Objectives: Previous studies have reported that self-neglect, which may be a sign of elder abuse, can result in suicide among older adults. The signs of self-neglect and its impact on the risk of suicide may differ by gender. Thus, this study explored the association between self-neglect and suicide risk in older Korean adults and examined the potential moderating effect of gender on this relationship. Methods: Data were collected from 356 Korean adults aged 65 or older through an online survey. Multiple regression analysis was used to test the research hypothesis. First, the associations between 4 sub-dimensions of self-neglect (i.e., daily life management issues, personal hygiene issues, financial management issues, and relational issues) and suicidal ideation were examined. Then, the moderating effect of gender on these relationships was investigated by including interaction terms. Results: Self-neglect was significantly associated with suicidal ideation in older adults. Aspects of self-neglect related to daily life management and relational factors were key predictors of suicidal ideation. Gender significantly moderated the effect of the relational dimension of self-neglect on suicidal ideation. The relational dimension of self-neglect was more strongly associated with suicidal ideation in older women than in older men. Conclusions: The findings suggest the importance of screening older adults with signs of self-neglect for suicide risk. Special attention should be paid to older women who experience relational issues as a high-risk group for suicidal ideation. Public programs and support systems should be established to improve daily life management and promote social relationships among older adults.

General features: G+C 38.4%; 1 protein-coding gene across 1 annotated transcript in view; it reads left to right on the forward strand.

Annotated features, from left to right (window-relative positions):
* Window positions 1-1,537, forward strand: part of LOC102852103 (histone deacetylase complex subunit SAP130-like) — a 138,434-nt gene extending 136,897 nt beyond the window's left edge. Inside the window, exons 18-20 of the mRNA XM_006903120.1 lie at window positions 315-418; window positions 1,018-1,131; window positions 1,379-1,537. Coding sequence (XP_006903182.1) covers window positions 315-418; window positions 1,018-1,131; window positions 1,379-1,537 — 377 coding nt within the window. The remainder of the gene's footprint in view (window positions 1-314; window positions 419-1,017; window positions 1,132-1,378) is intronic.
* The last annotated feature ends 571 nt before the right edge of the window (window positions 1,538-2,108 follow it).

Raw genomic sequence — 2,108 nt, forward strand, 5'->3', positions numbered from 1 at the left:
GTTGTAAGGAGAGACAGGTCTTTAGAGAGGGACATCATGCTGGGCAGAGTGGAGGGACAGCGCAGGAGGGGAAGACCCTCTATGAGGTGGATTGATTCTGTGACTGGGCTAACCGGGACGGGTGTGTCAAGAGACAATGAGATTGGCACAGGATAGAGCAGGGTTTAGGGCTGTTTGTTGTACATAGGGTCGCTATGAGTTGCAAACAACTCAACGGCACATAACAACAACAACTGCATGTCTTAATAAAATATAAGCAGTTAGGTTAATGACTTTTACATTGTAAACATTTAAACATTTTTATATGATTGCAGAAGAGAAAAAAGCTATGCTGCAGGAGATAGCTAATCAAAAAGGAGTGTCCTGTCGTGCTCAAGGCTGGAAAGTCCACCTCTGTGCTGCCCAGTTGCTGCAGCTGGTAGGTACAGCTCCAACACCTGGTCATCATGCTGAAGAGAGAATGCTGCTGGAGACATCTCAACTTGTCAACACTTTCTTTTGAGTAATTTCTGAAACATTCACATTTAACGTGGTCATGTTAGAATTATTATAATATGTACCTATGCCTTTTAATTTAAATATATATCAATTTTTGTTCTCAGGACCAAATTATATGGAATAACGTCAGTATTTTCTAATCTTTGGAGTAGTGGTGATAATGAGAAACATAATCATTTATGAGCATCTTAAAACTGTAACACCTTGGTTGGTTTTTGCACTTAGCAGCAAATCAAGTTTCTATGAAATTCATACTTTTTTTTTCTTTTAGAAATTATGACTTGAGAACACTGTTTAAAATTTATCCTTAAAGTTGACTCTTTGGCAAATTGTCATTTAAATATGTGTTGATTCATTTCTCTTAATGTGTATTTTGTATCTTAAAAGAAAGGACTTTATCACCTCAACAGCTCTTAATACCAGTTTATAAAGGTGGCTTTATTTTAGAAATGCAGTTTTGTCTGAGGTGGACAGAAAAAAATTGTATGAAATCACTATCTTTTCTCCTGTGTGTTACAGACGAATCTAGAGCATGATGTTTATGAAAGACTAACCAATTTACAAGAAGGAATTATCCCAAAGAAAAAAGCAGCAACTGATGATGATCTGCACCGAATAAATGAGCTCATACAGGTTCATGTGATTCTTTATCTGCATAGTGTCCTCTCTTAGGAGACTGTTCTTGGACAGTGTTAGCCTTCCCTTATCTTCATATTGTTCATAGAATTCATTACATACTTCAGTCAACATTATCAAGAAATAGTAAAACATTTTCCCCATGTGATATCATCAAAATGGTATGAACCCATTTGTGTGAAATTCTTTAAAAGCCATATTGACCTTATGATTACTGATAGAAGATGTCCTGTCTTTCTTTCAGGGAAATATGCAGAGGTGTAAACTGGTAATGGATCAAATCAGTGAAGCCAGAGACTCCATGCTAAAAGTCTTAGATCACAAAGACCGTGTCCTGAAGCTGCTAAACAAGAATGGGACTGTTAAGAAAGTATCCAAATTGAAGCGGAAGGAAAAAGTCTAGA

|Number of pages||8|
|Journal||Journal of Preventive Medicine and Public Health|
|Publication status||Published - 2022 Sept 1|
Bibliographical notePublisher Copyright:
Copyright © 2022 The Korean Society for Preventive Medicine.
All Science Journal Classification (ASJC) codes
- Public Health, Environmental and Occupational Health